A couple of months ago I ordered some lemongrass essential oil to make an insect repellent that I never got around to doing. Then I goofed on my Essential Rewards order and got a repeat of the previous month – resulting in two nice big bottles of lemongrass EO. I love the smell of lemon so it isn’t as bad as it sounds, but I wanted to find out a few more lemongrass oil uses and benefits.* Here is what I found.
Lemongrass, which grows in Asia, India and other warm climates, is commonly used in cooking as well as in tea. Lemongrass oil is used in cosmetics, soaps and other products. There have been lots of studies on the benefits of lemongrass essential oil, and it’s great for all sorts of uses besides the commonly known ones.
According to the Journal of Advanced Pharmaceutical Technology & Research, “The plant is used as a fragrance and flavoring agent and in folk medicine as an antispasmodic, hypotensive, anticonvulsant, analgesic, antiemetic, antitussive, antirheumatic, antiseptic and treatment for nervous and gastrointestinal disorders and fevers.” It is also used as an antibacterial, antidiarrheal and antioxidant.
Lemongrass EO is used topically for headaches, stomachaches and muscle pain. It can irritate your skin so be sure to dilute it with a carrier oil if you decide to use it topically (I dabbed a little on my skin and noticed slight irritation. In the future I will use a carrier oil.) It’s a useful analgesic and also has antibacterial, anticancer, anti-inflammatory and antiseptic properties.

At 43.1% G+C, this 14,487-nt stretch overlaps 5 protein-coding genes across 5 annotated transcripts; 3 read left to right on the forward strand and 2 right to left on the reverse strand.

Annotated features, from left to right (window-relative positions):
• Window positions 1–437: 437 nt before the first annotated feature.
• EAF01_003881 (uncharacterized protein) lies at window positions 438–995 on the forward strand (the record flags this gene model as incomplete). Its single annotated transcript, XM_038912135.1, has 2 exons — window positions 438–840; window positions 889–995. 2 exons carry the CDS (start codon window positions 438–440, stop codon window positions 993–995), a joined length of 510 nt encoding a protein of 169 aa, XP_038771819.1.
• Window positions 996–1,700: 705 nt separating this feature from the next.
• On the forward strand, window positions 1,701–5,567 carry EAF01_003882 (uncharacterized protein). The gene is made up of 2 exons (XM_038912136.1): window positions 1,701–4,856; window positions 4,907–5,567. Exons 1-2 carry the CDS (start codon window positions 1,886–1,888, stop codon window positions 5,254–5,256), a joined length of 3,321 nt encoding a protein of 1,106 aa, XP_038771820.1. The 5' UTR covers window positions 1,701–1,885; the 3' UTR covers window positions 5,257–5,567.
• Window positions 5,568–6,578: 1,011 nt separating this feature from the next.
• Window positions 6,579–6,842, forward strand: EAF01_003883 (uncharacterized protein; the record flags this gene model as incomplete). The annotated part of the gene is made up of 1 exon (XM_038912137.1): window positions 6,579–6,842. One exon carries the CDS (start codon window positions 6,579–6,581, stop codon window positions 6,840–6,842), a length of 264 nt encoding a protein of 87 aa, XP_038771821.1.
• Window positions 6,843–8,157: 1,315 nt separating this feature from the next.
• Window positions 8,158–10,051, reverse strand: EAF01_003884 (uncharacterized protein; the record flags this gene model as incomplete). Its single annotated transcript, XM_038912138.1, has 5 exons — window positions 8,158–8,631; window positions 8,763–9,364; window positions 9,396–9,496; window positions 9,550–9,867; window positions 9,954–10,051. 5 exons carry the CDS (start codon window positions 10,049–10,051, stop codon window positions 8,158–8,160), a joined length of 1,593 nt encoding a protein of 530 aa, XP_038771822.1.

In her book Flowers that Heal, flower essence expert Patricia Kaminski says lemongrass EO can be helpful for treating hair loss, scalp conditions and oily hair. Consider diluting a few drops in your shampoo or conditioner to improve hair growth while giving yourself an aromatic boost. Because it is a natural anti-inflammatory, you can also add a drop or two to your body lotion or to a carrier oil and massage it into achy muscles.
When I read about lemongrass essential oil being good for headaches, I made a beeline for my diffuser and added a few drops along with a few drops of lavender. It smells really amazing in here right now and my headache seems somewhat better so far. My headaches are notoriously difficult to treat (my doctor wants me to go to a neurologist because she has run out of ideas) so I don’t expect this to be a stand-alone treatment for me, but combined with my M-grain oil blend and a cup of ginger/peppermint tea, we may have a winner.
Diffusing this essential oil is also a great way to relax. My headache combo above may also be a great sleep combo (yes, I’ll be trying it tonight). Interestingly, it’s also a helpful energy booster. Because of its antibacterial and antifungal properties, this is also a natural way to kill indoor bacteria and germs during the upcoming winter months. It can help you when you have a cold or the flu (and smells better than my garlic tea) and is also a cooling herb which is great in the summer months or when you have a fever.
Lemongrass is known to help diarrhea and nausea as well as menstrual cramps. You can add lemongrass oil to your teas, soups, curries or to a spoonful of honey. It’s good with fish and seafood or any other foods that would benefit from a touch of lemony flavoring. It is also great for digestive system support and has been used as a detoxifier.
Keep in mind, lemongrass may cause menstrual bleeding, so you should not use it while pregnant or breastfeeding. It should also be avoided by children and those with kidney or liver disease.
Spiritual & Magical Uses
Spiritually, lemongrass offers balance. It is uplifting and at the same time, calming. It is thought to promote forgiveness. Magical uses include love potions, purification rituals as well as being useful in awakening psychic powers. Diffuse it to banish negative energies from your home.
I really learned a lot about lemongrass essential oil from my research and now I’m glad that I ordered two bottles because it has many, many uses. Did you see a benefit that would be helpful to you?
*This post is not intended as medical advice.